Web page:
January 9, 2017
On Monday morning, the Virgin Money London Marathon announced its 2017 men’s elite field and it is terrific, as usual. The headliner is the man many believe to be the planet’s greatest-ever distance runner, Kenenisa Bekele (who will also be running the Dubai Marathon on January 20), but there’s tons of talent behind him as, apart from Eliud Kipchoge, the winner of every major 2016 marathon is entered. That includes 2016 Tokyo champ/Olympic silver medallist Feyisa Lilesa, 2016 Chicago champ Abel Kirui and 2016 New York champ Ghirmay Ghebreslassie as well as the 2016 Dubai and Amsterdam champs (Tesfaye Abera and Daniel Wanjiru). Plus 2016 London runner-up Stanley Biwott, who would have smashed the course record last year if not for Eliud Kipchoge, and the debut of ace half marathoner Bedan Karoki.
You can read about the whole field here – Full 2017 Virgin Money London Marathon field – or see the names in the table on the right.
|2017 London Men’s Field|
Kenenisa Bekele (ETH) 2:03:03
Stanley Biwott (KEN)
Tesfaye Abera (ETH)
Feyisa Lilesa (ETH)
Abel Kirui (KEN) 2:05:04
Daniel Wanjiru (KEN) 2:05:21
Tilahun Regassa (ETH) 2:05:27
Abraham Tadesse (SUI) 2:06:40
Ghirmay Ghebreslassie (ERI) 2:07:46
Amanuel Mesel (ERI) 2:08:17
Asefa Mengstu (ETH)
Oleksandr Sitkovsky (UKR) 2:09:11
Alphonce Felix Simbu (TAN) 2:09:19
Javier Guerra (ESP) 2:09:33
Ghebre Kibrom (ERI) 2:09:36
Vitaliy Shafar (UKR) 2:09:53
Michael Shelley (AUS) 2:11:15
Chris Thompson (GBR) 2:11:19
Bayron Piedra (ECU)
Kevin Seaward (IRL)
Mick Clohisey (IRL) 2:15:11
Robbie Simpson (GBR) 2:15:38
Ian Kimpton (GBR) 2:15:55
Matthew Hynes (GBR)
Bouabdellah Tahri (FRA) 2:16:28
Andrew Davies (GBR)
Tom Anderson (GBR) 2:19:52
Jesús Arturo Esparza (MEX) 2:23:04
Bedan Karoki Muchiri (KEN) Debut
The absence of Kipchoge, the two-time defending champ who is skipping London to participate in Nike’s sub-2:00 attempt, will be felt, but this remains an incredibly tough race to win. We offer four thoughts/questions below.
1. It’s not the greatest field ever…but it’s still pretty great
Every year, London releases its elite men’s field in January, and every year, everyone praises it as the greatest field ever assembled. That’s not the case this year, with the world’s #1 marathoner, Eliud Kipchoge, bypassing the traditional spring marathon season to chase a sub-2:00 marathon in a Nike-fueled science project. But you’ve still got the following for London 2017:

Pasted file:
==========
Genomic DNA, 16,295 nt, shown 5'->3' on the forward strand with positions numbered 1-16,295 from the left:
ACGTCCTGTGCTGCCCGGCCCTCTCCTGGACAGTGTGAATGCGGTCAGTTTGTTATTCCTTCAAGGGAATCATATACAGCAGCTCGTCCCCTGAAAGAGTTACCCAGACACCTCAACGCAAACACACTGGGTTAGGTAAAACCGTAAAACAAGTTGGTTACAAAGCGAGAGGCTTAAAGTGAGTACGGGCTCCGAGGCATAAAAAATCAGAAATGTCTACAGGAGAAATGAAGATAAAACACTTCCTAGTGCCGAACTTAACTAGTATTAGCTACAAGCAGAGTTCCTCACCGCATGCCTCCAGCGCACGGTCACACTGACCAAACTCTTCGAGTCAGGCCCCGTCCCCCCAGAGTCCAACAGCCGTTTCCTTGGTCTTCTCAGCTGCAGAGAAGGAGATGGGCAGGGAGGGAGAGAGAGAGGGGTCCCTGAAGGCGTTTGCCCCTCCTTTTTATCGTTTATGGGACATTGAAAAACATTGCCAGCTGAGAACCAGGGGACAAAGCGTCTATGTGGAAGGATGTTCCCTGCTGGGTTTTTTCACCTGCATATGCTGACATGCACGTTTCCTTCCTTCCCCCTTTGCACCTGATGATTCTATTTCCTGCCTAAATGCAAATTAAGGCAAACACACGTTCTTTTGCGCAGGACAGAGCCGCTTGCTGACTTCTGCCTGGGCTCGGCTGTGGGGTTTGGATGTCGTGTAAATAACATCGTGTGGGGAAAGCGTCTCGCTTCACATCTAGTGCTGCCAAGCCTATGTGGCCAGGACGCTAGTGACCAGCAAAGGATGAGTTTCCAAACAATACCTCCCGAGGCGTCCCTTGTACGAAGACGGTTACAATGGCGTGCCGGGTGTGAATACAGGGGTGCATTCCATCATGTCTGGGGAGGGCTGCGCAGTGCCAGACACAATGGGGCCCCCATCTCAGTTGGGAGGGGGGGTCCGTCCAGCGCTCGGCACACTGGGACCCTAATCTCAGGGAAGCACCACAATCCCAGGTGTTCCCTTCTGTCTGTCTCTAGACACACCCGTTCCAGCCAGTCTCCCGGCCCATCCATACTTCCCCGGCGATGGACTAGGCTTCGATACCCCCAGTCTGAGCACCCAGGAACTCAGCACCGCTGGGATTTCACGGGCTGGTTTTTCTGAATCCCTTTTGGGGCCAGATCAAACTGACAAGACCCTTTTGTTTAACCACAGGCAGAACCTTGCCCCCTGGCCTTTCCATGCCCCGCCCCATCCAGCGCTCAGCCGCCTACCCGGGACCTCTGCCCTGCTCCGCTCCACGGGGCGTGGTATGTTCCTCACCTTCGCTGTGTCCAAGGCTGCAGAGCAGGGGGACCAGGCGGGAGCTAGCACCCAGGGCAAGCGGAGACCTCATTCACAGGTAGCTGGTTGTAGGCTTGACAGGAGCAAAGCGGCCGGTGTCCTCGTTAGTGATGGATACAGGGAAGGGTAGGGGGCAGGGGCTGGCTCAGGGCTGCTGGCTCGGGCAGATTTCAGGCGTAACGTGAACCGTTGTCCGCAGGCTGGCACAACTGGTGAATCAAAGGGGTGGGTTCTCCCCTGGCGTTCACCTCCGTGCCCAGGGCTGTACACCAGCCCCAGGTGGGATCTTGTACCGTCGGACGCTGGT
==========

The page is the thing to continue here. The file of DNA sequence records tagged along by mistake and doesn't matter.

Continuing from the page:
- The greatest distance runner of all time (Bekele)
- Four of the six 2016 World Marathon Majors champions
- Three of the top five from the 2016 Olympics
- Defending champs of two of the best non-WMM marathons, Dubai and Amsterdam
- Four men with PRs under 2:05, seven under 2:06 and 16 under 2:10
- One of the world’s best half marathoners (World Half runner-up Bedan Karoki) making his debut
- The second-fastest guy in the history of the London course (Stanley Biwott)
It’s not the Kipchoge-Bekele duel everyone was hoping for, but this race is still loaded. And by PR, it’s actually pretty comparable to the initial announcement of last year’s field.
|2017 London||2016 London|
|# With PR Under 2:04||2||2|
|# With PR Under 2:05||4||5|
|# With PR Under 2:06||7||8|
|# With PR Under 2:10||16||16|
2. Can Kenenisa Bekele’s body hold up?
Last year offered a tantalizing glimpse at what Bekele is capable of in the marathon with some healthy training under his belt. Though he said he was only “90%” going into London, he managed to finish third there in 2:06:36. Before Berlin, he was still downplaying his chances publicly but said that he was finally able to train without pain. He wound up running the second-fastest time ever on a record-eligible course.
We have to assume that Bekele is healthy enough to run Dubai next week; he wouldn’t announce that he’s running a marathon in 11 days only to immediately withdraw from the race. But it’s fair to wonder whether Bekele can make it through what could be a grueling marathon schedule in 2017: Dubai on January 20, London on April 23 and the World Championships on August 6 (if he’s selected). At 34, Bekele isn’t ancient by marathoner standards, but he’s been running at a world-class level since 2001 and struggled to log consistent training from 2010 to 2016 due to a series of injuries, in particular, a nagging calf ailment.